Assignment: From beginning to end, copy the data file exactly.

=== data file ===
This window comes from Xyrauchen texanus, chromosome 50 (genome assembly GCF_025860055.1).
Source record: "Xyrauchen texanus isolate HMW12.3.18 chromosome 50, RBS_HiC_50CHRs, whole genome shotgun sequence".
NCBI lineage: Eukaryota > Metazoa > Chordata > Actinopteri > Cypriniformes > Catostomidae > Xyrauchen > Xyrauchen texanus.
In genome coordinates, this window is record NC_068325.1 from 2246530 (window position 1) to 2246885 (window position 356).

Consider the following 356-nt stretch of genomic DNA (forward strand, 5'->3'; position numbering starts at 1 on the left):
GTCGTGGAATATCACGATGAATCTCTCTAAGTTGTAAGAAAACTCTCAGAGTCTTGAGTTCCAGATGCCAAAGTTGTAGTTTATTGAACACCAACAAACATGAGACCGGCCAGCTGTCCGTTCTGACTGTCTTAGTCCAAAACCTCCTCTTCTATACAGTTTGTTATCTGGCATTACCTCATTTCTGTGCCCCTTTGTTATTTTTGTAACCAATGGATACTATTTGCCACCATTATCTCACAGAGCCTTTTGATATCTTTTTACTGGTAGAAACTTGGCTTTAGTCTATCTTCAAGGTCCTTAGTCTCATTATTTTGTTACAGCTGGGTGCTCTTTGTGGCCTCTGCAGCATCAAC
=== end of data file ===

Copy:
This window comes from Xyrauchen texanus, chromosome 50 (genome assembly GCF_025860055.1).
Source record: "Xyrauchen texanus isolate HMW12.3.18 chromosome 50, RBS_HiC_50CHRs, whole genome shotgun sequence".
NCBI lineage: Eukaryota > Metazoa > Chordata > Actinopteri > Cypriniformes > Catostomidae > Xyrauchen > Xyrauchen texanus.
In genome coordinates, this window is record NC_068325.1 from 2246530 (window position 1) to 2246885 (window position 356).

Consider the following 356-nt stretch of genomic DNA (forward strand, 5'->3'; position numbering starts at 1 on the left):
GTCGTGGAATATCACGATGAATCTCTCTAAGTTGTAAGAAAACTCTCAGAGTCTTGAGTTCCAGATGCCAAAGTTGTAGTTTATTGAACACCAACAAACATGAGACCGGCCAGCTGTCCGTTCTGACTGTCTTAGTCCAAAACCTCCTCTTCTATACAGTTTGTTATCTGGCATTACCTCATTTCTGTGCCCCTTTGTTATTTTTGTAACCAATGGATACTATTTGCCACCATTATCTCACAGAGCCTTTTGATATCTTTTTACTGGTAGAAACTTGGCTTTAGTCTATCTTCAAGGTCCTTAGTCTCATTATTTTGTTACAGCTGGGTGCTCTTTGTGGCCTCTGCAGCATCAAC